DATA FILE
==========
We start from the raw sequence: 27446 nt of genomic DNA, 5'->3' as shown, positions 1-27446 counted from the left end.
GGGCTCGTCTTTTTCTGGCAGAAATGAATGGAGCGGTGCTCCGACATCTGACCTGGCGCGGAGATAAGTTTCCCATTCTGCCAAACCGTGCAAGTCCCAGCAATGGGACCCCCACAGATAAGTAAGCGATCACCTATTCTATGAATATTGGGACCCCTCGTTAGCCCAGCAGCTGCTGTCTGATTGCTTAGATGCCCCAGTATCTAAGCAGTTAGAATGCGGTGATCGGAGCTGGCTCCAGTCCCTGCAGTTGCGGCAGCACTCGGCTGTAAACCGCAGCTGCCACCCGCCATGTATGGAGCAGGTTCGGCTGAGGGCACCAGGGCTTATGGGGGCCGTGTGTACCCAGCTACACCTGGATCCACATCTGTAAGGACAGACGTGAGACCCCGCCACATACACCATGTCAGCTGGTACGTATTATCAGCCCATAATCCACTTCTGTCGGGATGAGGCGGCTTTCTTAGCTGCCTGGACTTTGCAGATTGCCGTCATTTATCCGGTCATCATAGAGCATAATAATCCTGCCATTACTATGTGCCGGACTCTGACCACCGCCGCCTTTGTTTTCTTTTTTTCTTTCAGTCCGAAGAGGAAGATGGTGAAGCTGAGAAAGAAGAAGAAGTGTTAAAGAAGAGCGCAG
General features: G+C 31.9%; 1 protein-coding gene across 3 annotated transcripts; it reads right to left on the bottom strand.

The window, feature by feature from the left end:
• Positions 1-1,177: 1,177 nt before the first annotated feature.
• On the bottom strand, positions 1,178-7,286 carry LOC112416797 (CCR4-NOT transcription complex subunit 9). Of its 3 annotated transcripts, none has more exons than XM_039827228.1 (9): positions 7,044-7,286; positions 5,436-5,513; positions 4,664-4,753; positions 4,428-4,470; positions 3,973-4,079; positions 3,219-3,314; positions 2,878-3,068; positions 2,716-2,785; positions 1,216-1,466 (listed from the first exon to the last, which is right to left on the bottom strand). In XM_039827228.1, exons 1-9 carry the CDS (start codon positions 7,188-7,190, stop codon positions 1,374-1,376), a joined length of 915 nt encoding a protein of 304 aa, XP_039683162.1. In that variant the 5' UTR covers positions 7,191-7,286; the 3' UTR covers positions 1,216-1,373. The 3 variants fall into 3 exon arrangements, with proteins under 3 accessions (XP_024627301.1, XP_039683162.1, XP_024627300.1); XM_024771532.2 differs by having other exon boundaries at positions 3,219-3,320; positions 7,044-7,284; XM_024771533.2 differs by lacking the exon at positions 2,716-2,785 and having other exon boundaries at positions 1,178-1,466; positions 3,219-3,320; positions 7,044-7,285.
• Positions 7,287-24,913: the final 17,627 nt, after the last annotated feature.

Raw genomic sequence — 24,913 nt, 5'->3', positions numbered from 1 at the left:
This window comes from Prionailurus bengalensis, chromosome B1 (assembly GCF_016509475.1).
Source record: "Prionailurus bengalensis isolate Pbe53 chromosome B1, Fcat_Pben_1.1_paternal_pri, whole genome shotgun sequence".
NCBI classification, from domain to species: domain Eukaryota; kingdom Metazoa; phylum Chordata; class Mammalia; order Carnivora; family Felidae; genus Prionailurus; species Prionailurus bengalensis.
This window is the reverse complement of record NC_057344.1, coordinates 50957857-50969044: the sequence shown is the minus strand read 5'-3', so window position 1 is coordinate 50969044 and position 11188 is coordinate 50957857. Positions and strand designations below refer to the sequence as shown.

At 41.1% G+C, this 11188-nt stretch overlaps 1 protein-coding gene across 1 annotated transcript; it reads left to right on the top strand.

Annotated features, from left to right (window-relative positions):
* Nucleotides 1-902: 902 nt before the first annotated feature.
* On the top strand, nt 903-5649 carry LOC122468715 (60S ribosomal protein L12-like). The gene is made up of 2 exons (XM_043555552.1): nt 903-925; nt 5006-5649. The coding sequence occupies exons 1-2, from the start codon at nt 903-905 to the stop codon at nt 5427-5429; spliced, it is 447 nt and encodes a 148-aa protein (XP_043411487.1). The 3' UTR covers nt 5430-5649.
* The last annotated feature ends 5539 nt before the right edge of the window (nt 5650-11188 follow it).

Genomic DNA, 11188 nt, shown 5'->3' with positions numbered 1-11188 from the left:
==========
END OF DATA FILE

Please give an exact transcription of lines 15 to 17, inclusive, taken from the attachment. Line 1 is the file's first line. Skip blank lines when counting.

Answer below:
* Nucleotides 1-902: 902 nt before the first annotated feature.
* On the top strand, nt 903-5649 carry LOC122468715 (60S ribosomal protein L12-like). The gene is made up of 2 exons (XM_043555552.1): nt 903-925; nt 5006-5649. The coding sequence occupies exons 1-2, from the start codon at nt 903-905 to the stop codon at nt 5427-5429; spliced, it is 447 nt and encodes a 148-aa protein (XP_043411487.1). The 3' UTR covers nt 5430-5649.
* The last annotated feature ends 5539 nt before the right edge of the window (nt 5650-11188 follow it).